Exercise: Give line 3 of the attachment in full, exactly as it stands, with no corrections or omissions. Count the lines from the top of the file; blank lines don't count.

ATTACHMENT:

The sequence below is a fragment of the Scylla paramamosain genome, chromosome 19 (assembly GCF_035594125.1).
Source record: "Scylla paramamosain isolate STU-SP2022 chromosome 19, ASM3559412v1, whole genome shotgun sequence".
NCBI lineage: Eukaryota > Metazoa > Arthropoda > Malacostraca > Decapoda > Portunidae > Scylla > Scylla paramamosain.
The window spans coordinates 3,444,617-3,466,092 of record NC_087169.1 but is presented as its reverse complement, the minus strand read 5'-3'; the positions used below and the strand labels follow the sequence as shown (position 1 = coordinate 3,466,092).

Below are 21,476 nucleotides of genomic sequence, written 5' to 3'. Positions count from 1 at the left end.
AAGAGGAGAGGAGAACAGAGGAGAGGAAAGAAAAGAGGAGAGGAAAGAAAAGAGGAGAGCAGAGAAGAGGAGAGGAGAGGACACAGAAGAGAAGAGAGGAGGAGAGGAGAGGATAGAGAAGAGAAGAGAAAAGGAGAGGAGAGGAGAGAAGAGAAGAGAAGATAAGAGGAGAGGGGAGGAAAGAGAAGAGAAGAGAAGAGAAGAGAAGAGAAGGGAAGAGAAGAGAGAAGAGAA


NCBI lineage: Eukaryota > Metazoa > Arthropoda > Malacostraca > Decapoda > Portunidae > Scylla > Scylla paramamosain.